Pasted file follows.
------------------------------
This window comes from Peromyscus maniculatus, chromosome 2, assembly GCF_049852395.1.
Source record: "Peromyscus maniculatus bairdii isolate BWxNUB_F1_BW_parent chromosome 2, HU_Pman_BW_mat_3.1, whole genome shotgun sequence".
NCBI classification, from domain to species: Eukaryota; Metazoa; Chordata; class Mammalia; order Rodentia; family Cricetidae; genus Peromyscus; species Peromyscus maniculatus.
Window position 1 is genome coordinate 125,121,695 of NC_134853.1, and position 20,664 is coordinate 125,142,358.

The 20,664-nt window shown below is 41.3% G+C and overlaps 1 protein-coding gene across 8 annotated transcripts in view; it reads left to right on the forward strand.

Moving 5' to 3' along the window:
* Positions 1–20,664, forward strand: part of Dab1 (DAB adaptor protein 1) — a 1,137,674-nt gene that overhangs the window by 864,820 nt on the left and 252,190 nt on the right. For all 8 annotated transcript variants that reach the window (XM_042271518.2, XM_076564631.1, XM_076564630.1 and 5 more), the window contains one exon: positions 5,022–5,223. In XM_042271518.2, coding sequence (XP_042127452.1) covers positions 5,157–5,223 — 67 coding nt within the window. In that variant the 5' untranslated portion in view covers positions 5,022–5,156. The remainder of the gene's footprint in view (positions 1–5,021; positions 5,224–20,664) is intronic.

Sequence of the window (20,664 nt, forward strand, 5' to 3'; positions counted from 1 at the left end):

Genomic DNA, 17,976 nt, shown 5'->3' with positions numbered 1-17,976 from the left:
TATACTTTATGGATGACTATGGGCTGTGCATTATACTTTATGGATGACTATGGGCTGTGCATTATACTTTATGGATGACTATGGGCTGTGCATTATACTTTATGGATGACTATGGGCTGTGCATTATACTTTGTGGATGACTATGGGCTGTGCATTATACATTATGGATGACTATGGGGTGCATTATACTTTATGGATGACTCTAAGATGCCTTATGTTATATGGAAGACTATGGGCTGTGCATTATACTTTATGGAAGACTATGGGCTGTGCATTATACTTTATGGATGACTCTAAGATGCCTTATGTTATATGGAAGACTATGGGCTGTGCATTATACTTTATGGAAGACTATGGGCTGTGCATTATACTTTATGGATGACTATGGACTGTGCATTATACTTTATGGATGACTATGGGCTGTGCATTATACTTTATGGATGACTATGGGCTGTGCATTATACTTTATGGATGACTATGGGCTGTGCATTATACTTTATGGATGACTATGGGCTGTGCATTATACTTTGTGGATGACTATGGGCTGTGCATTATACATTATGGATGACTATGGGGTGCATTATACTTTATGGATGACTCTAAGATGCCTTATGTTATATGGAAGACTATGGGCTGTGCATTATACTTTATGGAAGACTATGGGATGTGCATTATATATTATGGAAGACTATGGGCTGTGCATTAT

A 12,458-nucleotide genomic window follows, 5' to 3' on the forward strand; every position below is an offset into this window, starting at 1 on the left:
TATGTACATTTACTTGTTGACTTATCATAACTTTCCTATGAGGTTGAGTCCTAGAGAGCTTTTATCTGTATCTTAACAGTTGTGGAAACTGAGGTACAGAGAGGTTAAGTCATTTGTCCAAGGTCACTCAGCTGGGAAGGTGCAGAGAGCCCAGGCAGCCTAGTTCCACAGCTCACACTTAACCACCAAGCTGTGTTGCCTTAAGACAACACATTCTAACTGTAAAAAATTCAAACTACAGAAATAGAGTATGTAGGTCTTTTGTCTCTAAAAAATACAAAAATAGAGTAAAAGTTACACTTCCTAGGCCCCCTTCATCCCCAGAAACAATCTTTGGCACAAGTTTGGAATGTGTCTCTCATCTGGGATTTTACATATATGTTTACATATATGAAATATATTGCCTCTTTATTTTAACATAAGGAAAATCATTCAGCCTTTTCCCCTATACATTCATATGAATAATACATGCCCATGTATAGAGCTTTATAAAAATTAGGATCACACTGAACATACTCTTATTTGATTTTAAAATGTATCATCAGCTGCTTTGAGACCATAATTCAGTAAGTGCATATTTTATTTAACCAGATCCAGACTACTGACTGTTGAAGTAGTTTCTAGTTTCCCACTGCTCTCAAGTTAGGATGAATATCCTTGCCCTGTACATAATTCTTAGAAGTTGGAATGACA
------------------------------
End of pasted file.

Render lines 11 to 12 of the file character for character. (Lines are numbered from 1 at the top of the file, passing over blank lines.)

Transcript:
A 12,458-nucleotide genomic window follows, 5' to 3' on the forward strand; every position below is an offset into this window, starting at 1 on the left:
TATGTACATTTACTTGTTGACTTATCATAACTTTCCTATGAGGTTGAGTCCTAGAGAGCTTTTATCTGTATCTTAACAGTTGTGGAAACTGAGGTACAGAGAGGTTAAGTCATTTGTCCAAGGTCACTCAGCTGGGAAGGTGCAGAGAGCCCAGGCAGCCTAGTTCCACAGCTCACACTTAACCACCAAGCTGTGTTGCCTTAAGACAACACATTCTAACTGTAAAAAATTCAAACTACAGAAATAGAGTATGTAGGTCTTTTGTCTCTAAAAAATACAAAAATAGAGTAAAAGTTACACTTCCTAGGCCCCCTTCATCCCCAGAAACAATCTTTGGCACAAGTTTGGAATGTGTCTCTCATCTGGGATTTTACATATATGTTTACATATATGAAATATATTGCCTCTTTATTTTAACATAAGGAAAATCATTCAGCCTTTTCCCCTATACATTCATATGAATAATACATGCCCATGTATAGAGCTTTATAAAAATTAGGATCACACTGAACATACTCTTATTTGATTTTAAAATGTATCATCAGCTGCTTTGAGACCATAATTCAGTAAGTGCATATTTTATTTAACCAGATCCAGACTACTGACTGTTGAAGTAGTTTCTAGTTTCCCACTGCTCTCAAGTTAGGATGAATATCCTTGCCCTGTACATAATTCTTAGAAGTTGGAATGACA